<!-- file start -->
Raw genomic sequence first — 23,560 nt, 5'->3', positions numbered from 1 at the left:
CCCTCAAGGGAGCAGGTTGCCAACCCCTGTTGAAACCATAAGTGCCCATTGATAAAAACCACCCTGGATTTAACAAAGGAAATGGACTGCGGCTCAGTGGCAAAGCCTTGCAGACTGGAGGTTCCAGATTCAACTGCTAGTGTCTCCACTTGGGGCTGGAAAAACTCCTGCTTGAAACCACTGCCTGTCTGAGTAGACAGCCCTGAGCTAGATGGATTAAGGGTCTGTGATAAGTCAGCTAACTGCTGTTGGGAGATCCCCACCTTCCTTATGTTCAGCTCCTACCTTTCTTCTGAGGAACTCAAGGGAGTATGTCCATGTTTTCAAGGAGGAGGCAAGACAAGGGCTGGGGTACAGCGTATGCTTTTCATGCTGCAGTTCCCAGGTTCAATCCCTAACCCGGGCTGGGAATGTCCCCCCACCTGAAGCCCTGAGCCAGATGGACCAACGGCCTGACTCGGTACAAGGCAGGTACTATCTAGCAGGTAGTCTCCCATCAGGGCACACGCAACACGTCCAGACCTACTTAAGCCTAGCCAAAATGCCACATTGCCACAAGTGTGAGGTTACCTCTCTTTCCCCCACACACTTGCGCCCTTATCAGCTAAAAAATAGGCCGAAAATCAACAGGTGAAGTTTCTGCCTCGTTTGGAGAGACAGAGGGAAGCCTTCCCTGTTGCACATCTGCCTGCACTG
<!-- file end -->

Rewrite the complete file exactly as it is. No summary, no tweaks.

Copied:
Raw genomic sequence first — 23,560 nt, 5'->3', positions numbered from 1 at the left:
CCCTCAAGGGAGCAGGTTGCCAACCCCTGTTGAAACCATAAGTGCCCATTGATAAAAACCACCCTGGATTTAACAAAGGAAATGGACTGCGGCTCAGTGGCAAAGCCTTGCAGACTGGAGGTTCCAGATTCAACTGCTAGTGTCTCCACTTGGGGCTGGAAAAACTCCTGCTTGAAACCACTGCCTGTCTGAGTAGACAGCCCTGAGCTAGATGGATTAAGGGTCTGTGATAAGTCAGCTAACTGCTGTTGGGAGATCCCCACCTTCCTTATGTTCAGCTCCTACCTTTCTTCTGAGGAACTCAAGGGAGTATGTCCATGTTTTCAAGGAGGAGGCAAGACAAGGGCTGGGGTACAGCGTATGCTTTTCATGCTGCAGTTCCCAGGTTCAATCCCTAACCCGGGCTGGGAATGTCCCCCCACCTGAAGCCCTGAGCCAGATGGACCAACGGCCTGACTCGGTACAAGGCAGGTACTATCTAGCAGGTAGTCTCCCATCAGGGCACACGCAACACGTCCAGACCTACTTAAGCCTAGCCAAAATGCCACATTGCCACAAGTGTGAGGTTACCTCTCTTTCCCCCACACACTTGCGCCCTTATCAGCTAAAAAATAGGCCGAAAATCAACAGGTGAAGTTTCTGCCTCGTTTGGAGAGACAGAGGGAAGCCTTCCCTGTTGCACATCTGCCTGCACTG